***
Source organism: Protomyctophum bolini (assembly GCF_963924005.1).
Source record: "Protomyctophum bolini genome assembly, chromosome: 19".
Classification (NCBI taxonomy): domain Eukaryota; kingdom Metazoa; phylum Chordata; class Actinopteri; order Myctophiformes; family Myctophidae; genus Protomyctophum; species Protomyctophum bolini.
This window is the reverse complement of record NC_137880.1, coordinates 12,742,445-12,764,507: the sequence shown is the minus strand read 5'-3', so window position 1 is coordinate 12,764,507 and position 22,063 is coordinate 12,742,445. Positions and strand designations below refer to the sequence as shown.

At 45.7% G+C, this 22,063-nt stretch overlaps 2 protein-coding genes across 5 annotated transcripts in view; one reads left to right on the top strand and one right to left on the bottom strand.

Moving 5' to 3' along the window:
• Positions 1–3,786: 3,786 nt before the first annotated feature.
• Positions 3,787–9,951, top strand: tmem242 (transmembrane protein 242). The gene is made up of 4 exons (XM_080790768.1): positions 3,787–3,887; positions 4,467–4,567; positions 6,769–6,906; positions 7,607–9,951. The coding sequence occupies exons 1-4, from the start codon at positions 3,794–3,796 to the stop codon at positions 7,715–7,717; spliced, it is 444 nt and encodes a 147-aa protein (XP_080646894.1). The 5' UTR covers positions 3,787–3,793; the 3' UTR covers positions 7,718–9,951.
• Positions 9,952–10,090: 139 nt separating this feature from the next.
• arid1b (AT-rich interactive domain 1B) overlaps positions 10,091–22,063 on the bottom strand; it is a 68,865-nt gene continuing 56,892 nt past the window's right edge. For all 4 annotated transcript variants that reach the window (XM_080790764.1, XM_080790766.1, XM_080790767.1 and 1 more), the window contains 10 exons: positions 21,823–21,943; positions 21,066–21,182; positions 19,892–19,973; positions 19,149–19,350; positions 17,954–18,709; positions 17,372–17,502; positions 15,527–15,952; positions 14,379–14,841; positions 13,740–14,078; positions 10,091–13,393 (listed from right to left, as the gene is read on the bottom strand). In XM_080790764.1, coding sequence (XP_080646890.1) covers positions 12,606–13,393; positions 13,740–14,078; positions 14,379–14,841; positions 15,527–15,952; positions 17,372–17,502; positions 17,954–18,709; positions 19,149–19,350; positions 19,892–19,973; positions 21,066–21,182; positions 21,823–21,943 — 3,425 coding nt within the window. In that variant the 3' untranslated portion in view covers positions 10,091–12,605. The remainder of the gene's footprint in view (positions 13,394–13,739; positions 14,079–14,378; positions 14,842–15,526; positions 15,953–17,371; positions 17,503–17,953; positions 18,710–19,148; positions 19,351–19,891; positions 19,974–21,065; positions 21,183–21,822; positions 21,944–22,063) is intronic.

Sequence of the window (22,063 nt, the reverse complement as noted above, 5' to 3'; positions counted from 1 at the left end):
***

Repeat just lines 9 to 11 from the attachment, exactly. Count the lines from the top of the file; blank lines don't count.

• Positions 9,952–10,090: 139 nt separating this feature from the next.
• arid1b (AT-rich interactive domain 1B) overlaps positions 10,091–22,063 on the bottom strand; it is a 68,865-nt gene continuing 56,892 nt past the window's right edge. For all 4 annotated transcript variants that reach the window (XM_080790764.1, XM_080790766.1, XM_080790767.1 and 1 more), the window contains 10 exons: positions 21,823–21,943; positions 21,066–21,182; positions 19,892–19,973; positions 19,149–19,350; positions 17,954–18,709; positions 17,372–17,502; positions 15,527–15,952; positions 14,379–14,841; positions 13,740–14,078; positions 10,091–13,393 (listed from right to left, as the gene is read on the bottom strand). In XM_080790764.1, coding sequence (XP_080646890.1) covers positions 12,606–13,393; positions 13,740–14,078; positions 14,379–14,841; positions 15,527–15,952; positions 17,372–17,502; positions 17,954–18,709; positions 19,149–19,350; positions 19,892–19,973; positions 21,066–21,182; positions 21,823–21,943 — 3,425 coding nt within the window. In that variant the 3' untranslated portion in view covers positions 10,091–12,605. The remainder of the gene's footprint in view (positions 13,394–13,739; positions 14,079–14,378; positions 14,842–15,526; positions 15,953–17,371; positions 17,503–17,953; positions 18,710–19,148; positions 19,351–19,891; positions 19,974–21,065; positions 21,183–21,822; positions 21,944–22,063) is intronic.

Sequence of the window (22,063 nt, the reverse complement as noted above, 5' to 3'; positions counted from 1 at the left end):